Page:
Many titles, especially textbooks, cannot be purchased in an ebook format suitable for library use because the publishers do not sell a library licence. E-textbooks are usually sold either on an annual one-copy-per-student pricing basis or as part of expensive larger packages, neither of which are affordable under current funding models.
As we approach Michaelmas term 2020, library staff are working hard to provide the best possible access to materials supporting reading lists for taught courses. However, this work is hampered by textbook publishers who do not provide electronic purchasing options for libraries. Approximately 85% of existing course textbooks are simply unavailable to libraries in any other format than print.
Most publishers of online textbooks build their sales models around selling:
This means that, for modules that rely on textbooks, students who do not purchase their own copy may not have any alternative access to the textbook content. The cost of textbooks and other course materials presents a major financial hurdle for students but, despite the library’s commitment to provide support for students who are unable to purchase their own, many publishers will not enable us to purchase a library licence for their most popular publications. The ebooks found on publisher sites are usually consumer versions that cannot be shared or an institutional version sold at prohibitive cost. These are not designed to be shared.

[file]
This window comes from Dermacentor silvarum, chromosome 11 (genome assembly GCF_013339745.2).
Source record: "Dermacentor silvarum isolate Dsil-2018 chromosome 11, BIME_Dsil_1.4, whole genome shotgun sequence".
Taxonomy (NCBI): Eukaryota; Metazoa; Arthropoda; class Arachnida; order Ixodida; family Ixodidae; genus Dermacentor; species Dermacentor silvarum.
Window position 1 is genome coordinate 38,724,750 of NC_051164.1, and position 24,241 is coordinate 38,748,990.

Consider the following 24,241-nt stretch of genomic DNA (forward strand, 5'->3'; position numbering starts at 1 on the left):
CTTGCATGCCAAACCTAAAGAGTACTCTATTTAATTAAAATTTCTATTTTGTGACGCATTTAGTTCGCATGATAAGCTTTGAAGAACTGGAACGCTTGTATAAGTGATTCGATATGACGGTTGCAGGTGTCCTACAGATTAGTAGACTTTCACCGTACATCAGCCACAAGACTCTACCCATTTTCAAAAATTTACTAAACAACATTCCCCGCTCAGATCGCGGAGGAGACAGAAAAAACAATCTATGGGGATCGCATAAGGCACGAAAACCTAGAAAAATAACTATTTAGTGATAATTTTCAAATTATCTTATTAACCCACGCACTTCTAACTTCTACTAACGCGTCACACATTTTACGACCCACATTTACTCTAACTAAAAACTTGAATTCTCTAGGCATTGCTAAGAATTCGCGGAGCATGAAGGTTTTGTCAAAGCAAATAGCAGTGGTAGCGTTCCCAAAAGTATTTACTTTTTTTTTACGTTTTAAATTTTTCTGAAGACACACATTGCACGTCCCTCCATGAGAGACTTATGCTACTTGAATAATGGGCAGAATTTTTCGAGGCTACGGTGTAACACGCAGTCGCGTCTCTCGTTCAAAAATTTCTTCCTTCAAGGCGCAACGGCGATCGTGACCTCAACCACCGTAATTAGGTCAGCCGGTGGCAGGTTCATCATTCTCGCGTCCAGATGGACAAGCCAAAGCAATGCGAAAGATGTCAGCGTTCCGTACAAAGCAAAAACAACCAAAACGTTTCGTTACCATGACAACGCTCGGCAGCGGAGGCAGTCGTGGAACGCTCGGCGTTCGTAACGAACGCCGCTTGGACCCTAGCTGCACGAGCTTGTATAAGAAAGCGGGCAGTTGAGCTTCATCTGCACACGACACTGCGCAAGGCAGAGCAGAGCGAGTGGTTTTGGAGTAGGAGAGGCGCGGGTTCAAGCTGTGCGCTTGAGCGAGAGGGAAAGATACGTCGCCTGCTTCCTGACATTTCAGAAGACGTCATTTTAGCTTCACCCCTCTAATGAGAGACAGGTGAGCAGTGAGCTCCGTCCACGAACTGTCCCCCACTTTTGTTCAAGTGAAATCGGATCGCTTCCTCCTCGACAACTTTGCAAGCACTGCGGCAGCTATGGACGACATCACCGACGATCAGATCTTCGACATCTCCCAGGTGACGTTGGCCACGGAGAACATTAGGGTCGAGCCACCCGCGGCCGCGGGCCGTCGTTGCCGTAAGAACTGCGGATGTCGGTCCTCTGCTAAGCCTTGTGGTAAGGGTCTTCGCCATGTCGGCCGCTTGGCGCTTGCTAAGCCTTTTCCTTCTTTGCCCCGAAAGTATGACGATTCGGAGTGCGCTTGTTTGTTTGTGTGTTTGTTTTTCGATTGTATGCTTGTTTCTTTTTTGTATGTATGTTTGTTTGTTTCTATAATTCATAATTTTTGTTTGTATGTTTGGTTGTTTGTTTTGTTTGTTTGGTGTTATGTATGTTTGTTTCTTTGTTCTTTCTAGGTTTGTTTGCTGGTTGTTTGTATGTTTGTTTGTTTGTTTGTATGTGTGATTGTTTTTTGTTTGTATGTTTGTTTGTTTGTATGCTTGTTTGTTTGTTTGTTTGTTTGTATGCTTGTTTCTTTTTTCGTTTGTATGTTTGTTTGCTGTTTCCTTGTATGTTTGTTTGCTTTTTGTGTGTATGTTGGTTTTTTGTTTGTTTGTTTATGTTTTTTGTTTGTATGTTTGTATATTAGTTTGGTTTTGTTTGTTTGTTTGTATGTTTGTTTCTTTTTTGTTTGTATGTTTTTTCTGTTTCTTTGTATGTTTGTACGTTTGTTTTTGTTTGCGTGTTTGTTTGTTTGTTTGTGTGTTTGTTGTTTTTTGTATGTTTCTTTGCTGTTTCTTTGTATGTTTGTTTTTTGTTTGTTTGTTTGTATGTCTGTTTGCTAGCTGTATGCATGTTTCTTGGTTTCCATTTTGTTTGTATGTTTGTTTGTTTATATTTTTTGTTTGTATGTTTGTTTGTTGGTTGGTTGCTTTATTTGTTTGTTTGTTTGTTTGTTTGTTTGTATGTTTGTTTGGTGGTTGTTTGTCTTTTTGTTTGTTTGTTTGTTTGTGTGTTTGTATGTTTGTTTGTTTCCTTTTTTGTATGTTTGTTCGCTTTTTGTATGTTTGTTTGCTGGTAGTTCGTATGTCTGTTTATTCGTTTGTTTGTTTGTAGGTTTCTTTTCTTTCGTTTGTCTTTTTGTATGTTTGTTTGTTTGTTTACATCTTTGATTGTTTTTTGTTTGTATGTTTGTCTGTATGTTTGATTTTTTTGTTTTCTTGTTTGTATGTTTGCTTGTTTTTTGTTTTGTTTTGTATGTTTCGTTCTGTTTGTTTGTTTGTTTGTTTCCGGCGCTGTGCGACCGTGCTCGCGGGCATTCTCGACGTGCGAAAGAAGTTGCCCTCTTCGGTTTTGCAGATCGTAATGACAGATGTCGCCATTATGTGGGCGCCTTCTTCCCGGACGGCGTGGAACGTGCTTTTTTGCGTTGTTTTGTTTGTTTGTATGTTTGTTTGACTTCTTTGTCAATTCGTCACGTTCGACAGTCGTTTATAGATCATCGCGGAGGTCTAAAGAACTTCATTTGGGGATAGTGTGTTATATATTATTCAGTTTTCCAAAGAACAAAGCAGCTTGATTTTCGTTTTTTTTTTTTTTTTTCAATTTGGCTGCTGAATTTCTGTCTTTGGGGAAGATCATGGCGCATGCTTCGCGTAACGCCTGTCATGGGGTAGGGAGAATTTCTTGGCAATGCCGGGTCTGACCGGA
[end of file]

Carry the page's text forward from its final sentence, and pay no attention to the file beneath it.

We can work with tutors to explore and identify viable textbook alternatives, including: